Most teachers, headteachers and school prospectuses say they want pupils to fulfil their potential. But how do we know when someone's potential is fulfilled? Is it a finite point? And if it has been fulfilled what do we then do? Send them home early? Nowhere is this issue better illustrated than in the art and design curriculum. What do pupils have to do to keep on making progress and to find greater and greater personal rewards and fulfilment through art and design?
Many art educators have avoided committing themselves to specifying what students should be able to do in practice and what they should know at any specific stage. Possibly people have thought that art was too creative and too spontaneous an activity to be subjected to a set of rigorous practical standards. Maybe they think being able to deploy skills and competences accurately and precisely is a hindrance rather than a help to artistic achievement.
In the London borough of Barking amp; Dagenham primary headteachers have welcomed the publication of End-of-Year Essential Standards. They recognise the usefulness of a guide to what children in each year group should be learning in the subject. It can tell them whether the pupils have covered enough work. It also provides clear structure to plot the pupils' progress through the key stage and between key stages.
The guide lays out what all children should be able to do and understand by the end of each year. In art and design four areas have been identified: drawing; painting, colour and collage work; sculpture and relief; print and textiles. These four areas are repeated each year so it is easy to plot progress in any area.
There are usually only two or three statements dealing with "practice" and one dealing with knowledge, which asks pupils to explain or describe their work using key language. For example, the Essential Standards for Year 2 drawing ask that all pupils should be able to:
* draw an object from several different viewpoints * select from a range of pencils, pastels or chalks to represent textures or patterns that can be seen on the surface of the object * draw an object from an angled viewpoint that reveals both the front and the side together * describe how, when an object is placed in a particular way to the viewer, two sides can be seen at the same time.
The Essential Standards for Year 6 drawing ask that all pupils should be able to:
* draw a group of objects and use pencil tones to show the fall of light and shade across the group * show both the shading found on an object and the shadows cast by it on to other things * draw both reflective and transparent objects showing how images appear on the surfaces of refective objects and how objects are distorted when seen through transparent objects * comment on the way that light-coloured objects bounce light back on to nearby objects.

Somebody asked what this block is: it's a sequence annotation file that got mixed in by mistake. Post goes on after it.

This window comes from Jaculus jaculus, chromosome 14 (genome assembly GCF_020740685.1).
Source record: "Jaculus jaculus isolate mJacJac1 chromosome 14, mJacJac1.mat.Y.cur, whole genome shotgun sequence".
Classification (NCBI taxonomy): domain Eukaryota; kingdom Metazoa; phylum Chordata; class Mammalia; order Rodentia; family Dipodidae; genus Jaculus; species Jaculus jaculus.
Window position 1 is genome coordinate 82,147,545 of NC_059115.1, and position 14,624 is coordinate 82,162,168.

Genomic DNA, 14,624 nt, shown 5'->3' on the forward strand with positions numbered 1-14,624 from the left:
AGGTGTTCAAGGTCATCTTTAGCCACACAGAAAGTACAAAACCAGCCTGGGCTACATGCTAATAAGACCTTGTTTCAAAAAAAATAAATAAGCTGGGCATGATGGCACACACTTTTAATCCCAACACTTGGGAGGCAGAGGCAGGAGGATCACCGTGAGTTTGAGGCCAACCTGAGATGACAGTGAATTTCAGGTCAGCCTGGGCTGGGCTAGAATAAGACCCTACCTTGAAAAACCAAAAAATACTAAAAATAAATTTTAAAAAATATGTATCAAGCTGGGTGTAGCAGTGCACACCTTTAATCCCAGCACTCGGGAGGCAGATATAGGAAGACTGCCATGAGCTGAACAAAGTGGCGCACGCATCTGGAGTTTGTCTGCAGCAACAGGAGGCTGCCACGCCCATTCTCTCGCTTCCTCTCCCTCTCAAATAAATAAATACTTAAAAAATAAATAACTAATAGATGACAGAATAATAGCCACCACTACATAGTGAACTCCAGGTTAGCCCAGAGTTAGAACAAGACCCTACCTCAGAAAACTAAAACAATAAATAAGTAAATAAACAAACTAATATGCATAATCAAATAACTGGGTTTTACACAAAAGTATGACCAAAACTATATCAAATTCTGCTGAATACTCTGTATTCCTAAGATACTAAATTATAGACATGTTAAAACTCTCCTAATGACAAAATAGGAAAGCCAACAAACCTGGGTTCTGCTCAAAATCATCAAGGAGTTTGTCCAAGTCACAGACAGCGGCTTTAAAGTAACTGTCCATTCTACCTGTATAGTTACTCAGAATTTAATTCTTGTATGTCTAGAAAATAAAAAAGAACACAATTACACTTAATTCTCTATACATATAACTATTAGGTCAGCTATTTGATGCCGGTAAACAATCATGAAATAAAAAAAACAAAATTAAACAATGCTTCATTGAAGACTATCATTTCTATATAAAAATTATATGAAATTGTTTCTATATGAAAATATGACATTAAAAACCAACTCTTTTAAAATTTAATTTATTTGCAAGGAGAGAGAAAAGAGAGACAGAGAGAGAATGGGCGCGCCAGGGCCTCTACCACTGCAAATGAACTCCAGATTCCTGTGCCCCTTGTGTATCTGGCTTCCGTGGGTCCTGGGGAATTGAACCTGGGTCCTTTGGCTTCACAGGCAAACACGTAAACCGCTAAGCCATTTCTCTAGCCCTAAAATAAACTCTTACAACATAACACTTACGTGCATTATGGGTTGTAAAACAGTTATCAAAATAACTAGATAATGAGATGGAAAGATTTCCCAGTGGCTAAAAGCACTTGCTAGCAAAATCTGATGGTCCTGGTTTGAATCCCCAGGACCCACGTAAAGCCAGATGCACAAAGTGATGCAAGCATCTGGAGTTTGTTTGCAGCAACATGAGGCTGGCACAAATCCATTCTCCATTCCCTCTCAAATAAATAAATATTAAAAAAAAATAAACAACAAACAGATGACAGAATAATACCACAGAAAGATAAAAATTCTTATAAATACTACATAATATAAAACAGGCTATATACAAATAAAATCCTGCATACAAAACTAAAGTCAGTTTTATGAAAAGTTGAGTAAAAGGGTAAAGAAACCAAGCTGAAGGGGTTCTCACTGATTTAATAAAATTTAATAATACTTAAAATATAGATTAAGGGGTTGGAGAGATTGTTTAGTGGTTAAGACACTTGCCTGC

The Barking amp; Dagenham Essential Standards are expressed in terms of the basic things that a busy non-specialist teacher should be able to cover within the normal timetable of art and design lessons lasting 50 minutes each week. When the class teacher gets most of the pupils to arrive at the essential standards for the year, then we believe that class has received a secure art and design education. It can be built on year by year, and is common to all classes in the school.
Boiled down to its essential ingredients the "creative process" in national curriculum art and design (and many other documents and theories) simply means that:
* pupils make sketches and studies (or gather visual resource items) to try out ideas and materials * they organise their work and plan the processes they use - even using things that they copy from other artists' and designers' methods * they review how their work is progressing, how it ends up, and how others' work ends up.
Teachers have long been frustrated by the language that is used to describe school art and design. For example, the national curriculum programme of study for KS2 describes the teaching of making art and design like this:
"pupils should be taught to combine visual and tactile qualities of materials and processes and to match these to the purpose of the work" and "pupils should use a variety of methods and approaches to communicate observations, ideas and feelings, and to design and make images and artefacts." Primary schools have had to invent a realistic and manageable set of levels for themselves. Schools have sorted out their own attainment levels by creating art and design schemes of work.
However, a scheme of work is not a set of essential standards. A scheme of work is a teaching route that enables pupils possibly to arrive at those standards. Recently the Qualifications and Curriculum Authority has weighed in with its own recommended scheme of work, which is a good start. There are many equally good routes to achieving a basic provision, including many schools' schemes. It is not possible to include every conceivable art and design experience in a set of essential standards, but a good basic programme should cover most of the things that a pupil should be able to do in art and design.
For a copy of the Barking amp; Dagenham End-of-Year Essential Standards for KS1 and KS2 Art and Design, write to: Art and Design Team, Community andamp; Advisory Service, Westbury Centre, Ripple Road, Barking IG11 7PT.
Kevin Wright is general inspector for art and design for the London borough of Barking and Dagenham